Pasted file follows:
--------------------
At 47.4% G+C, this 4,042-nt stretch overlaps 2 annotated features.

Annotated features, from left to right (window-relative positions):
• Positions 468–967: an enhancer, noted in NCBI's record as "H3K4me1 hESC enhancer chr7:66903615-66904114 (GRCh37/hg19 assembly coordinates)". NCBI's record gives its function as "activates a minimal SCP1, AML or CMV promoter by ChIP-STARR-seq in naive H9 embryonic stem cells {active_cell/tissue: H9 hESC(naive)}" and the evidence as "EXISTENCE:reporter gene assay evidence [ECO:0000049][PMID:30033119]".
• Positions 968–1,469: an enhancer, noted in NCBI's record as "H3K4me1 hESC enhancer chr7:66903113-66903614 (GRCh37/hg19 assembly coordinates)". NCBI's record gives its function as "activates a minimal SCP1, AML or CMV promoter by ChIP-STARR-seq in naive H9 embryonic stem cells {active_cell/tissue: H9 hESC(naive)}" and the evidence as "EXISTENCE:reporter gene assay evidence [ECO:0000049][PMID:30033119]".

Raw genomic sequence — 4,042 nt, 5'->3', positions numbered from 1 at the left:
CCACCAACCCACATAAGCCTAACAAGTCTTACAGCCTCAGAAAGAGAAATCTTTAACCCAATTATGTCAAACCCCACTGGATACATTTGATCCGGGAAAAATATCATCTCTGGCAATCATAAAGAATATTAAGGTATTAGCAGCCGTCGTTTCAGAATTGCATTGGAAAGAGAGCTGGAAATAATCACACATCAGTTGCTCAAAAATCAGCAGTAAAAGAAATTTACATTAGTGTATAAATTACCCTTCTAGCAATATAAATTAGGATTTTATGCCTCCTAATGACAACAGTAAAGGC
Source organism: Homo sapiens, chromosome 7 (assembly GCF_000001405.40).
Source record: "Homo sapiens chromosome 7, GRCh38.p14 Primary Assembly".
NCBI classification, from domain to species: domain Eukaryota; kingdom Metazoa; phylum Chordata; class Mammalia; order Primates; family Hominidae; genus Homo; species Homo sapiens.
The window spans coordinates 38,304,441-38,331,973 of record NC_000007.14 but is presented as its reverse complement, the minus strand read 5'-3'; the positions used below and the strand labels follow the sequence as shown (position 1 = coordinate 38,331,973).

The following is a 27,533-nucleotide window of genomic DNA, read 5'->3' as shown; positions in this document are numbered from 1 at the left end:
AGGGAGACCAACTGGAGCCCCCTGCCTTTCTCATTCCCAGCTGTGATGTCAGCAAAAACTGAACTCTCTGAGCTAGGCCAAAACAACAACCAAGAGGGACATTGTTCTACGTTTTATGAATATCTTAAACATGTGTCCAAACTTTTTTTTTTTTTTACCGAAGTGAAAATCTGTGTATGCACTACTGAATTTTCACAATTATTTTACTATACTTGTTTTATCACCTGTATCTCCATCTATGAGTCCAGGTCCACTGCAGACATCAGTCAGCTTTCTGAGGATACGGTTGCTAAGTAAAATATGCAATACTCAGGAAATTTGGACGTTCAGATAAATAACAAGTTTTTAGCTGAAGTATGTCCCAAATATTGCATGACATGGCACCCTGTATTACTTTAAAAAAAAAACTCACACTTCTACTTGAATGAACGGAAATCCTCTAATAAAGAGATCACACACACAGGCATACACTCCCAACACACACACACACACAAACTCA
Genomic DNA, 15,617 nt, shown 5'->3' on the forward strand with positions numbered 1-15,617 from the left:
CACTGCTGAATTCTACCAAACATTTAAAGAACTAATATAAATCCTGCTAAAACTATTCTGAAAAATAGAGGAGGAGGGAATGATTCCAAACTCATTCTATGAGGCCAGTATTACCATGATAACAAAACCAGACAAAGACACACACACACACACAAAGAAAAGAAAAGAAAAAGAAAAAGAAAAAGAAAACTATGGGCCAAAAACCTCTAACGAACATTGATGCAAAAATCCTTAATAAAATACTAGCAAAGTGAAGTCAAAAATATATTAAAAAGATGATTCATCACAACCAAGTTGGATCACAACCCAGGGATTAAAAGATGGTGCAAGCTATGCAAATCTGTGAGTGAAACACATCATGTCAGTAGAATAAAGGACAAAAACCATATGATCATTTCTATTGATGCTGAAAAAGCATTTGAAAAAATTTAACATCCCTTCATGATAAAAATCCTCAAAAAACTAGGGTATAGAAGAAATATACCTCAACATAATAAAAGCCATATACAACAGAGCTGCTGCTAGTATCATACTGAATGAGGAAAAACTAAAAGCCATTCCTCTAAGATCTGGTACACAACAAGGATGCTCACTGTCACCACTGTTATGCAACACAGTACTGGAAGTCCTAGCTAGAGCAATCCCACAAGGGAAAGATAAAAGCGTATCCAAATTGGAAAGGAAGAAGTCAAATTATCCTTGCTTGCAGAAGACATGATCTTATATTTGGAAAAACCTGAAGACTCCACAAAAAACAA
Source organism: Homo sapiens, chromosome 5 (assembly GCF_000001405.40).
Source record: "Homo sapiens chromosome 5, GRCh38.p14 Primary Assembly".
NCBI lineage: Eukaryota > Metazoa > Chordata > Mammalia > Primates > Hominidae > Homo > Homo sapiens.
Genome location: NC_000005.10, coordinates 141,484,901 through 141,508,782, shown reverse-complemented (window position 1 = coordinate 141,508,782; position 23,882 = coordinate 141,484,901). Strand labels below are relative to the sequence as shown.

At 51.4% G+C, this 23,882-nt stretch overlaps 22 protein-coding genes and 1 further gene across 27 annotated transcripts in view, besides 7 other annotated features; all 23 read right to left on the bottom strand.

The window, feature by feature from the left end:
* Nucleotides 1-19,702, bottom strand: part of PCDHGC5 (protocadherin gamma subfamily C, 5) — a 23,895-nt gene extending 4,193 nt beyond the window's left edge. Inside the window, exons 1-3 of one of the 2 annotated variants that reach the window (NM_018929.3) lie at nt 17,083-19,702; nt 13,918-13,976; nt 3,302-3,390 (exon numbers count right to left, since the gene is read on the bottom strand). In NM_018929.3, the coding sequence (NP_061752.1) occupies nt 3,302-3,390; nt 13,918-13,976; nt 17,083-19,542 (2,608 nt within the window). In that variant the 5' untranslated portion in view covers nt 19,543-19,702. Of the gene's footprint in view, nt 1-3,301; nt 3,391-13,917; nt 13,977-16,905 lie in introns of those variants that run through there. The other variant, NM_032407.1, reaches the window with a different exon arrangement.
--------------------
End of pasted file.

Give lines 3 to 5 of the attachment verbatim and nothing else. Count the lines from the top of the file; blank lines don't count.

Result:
• Positions 468–967: an enhancer, noted in NCBI's record as "H3K4me1 hESC enhancer chr7:66903615-66904114 (GRCh37/hg19 assembly coordinates)". NCBI's record gives its function as "activates a minimal SCP1, AML or CMV promoter by ChIP-STARR-seq in naive H9 embryonic stem cells {active_cell/tissue: H9 hESC(naive)}" and the evidence as "EXISTENCE:reporter gene assay evidence [ECO:0000049][PMID:30033119]".
• Positions 968–1,469: an enhancer, noted in NCBI's record as "H3K4me1 hESC enhancer chr7:66903113-66903614 (GRCh37/hg19 assembly coordinates)". NCBI's record gives its function as "activates a minimal SCP1, AML or CMV promoter by ChIP-STARR-seq in naive H9 embryonic stem cells {active_cell/tissue: H9 hESC(naive)}" and the evidence as "EXISTENCE:reporter gene assay evidence [ECO:0000049][PMID:30033119]".

Raw genomic sequence — 4,042 nt, 5'->3', positions numbered from 1 at the left: